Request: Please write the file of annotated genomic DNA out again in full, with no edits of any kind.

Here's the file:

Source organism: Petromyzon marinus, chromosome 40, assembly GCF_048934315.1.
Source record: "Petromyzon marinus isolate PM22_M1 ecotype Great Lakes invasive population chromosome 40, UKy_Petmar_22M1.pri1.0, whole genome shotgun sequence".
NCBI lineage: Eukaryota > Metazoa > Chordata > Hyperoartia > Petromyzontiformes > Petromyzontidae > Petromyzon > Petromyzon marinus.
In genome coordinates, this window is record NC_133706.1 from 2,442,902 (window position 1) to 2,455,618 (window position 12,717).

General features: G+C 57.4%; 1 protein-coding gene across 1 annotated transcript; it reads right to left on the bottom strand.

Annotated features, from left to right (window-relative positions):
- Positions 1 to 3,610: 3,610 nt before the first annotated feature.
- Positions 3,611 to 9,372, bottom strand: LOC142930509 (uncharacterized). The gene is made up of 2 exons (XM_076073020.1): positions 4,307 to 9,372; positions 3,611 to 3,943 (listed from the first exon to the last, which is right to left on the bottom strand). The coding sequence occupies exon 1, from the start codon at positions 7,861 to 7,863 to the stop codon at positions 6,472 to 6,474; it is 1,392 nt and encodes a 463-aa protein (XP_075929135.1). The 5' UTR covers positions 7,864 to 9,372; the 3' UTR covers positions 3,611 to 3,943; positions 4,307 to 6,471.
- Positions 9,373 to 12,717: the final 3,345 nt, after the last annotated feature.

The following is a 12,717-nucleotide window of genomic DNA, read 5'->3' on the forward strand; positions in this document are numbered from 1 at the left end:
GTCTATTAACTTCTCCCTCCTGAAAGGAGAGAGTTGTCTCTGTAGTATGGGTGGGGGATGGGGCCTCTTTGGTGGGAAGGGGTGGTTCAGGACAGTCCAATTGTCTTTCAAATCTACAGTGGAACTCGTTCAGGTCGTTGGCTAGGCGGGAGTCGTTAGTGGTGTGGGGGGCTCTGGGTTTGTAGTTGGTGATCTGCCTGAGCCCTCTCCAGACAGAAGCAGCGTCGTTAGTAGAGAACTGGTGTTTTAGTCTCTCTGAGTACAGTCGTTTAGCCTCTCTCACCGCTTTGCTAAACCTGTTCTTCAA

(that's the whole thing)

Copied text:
Source organism: Petromyzon marinus, chromosome 40, assembly GCF_048934315.1.
Source record: "Petromyzon marinus isolate PM22_M1 ecotype Great Lakes invasive population chromosome 40, UKy_Petmar_22M1.pri1.0, whole genome shotgun sequence".
NCBI lineage: Eukaryota > Metazoa > Chordata > Hyperoartia > Petromyzontiformes > Petromyzontidae > Petromyzon > Petromyzon marinus.
In genome coordinates, this window is record NC_133706.1 from 2,442,902 (window position 1) to 2,455,618 (window position 12,717).

General features: G+C 57.4%; 1 protein-coding gene across 1 annotated transcript; it reads right to left on the bottom strand.

Annotated features, from left to right (window-relative positions):
- Positions 1 to 3,610: 3,610 nt before the first annotated feature.
- Positions 3,611 to 9,372, bottom strand: LOC142930509 (uncharacterized). The gene is made up of 2 exons (XM_076073020.1): positions 4,307 to 9,372; positions 3,611 to 3,943 (listed from the first exon to the last, which is right to left on the bottom strand). The coding sequence occupies exon 1, from the start codon at positions 7,861 to 7,863 to the stop codon at positions 6,472 to 6,474; it is 1,392 nt and encodes a 463-aa protein (XP_075929135.1). The 5' UTR covers positions 7,864 to 9,372; the 3' UTR covers positions 3,611 to 3,943; positions 4,307 to 6,471.
- Positions 9,373 to 12,717: the final 3,345 nt, after the last annotated feature.

The following is a 12,717-nucleotide window of genomic DNA, read 5'->3' on the forward strand; positions in this document are numbered from 1 at the left end:
GTCTATTAACTTCTCCCTCCTGAAAGGAGAGAGTTGTCTCTGTAGTATGGGTGGGGGATGGGGCCTCTTTGGTGGGAAGGGGTGGTTCAGGACAGTCCAATTGTCTTTCAAATCTACAGTGGAACTCGTTCAGGTCGTTGGCTAGGCGGGAGTCGTTAGTGGTGTGGGGGGCTCTGGGTTTGTAGTTGGTGATCTGCCTGAGCCCTCTCCAGACAGAAGCAGCGTCGTTAGTAGAGAACTGGTGTTTTAGTCTCTCTGAGTACAGTCGTTTAGCCTCTCTCACCGCTTTGCTAAACCTGTTCTTCAA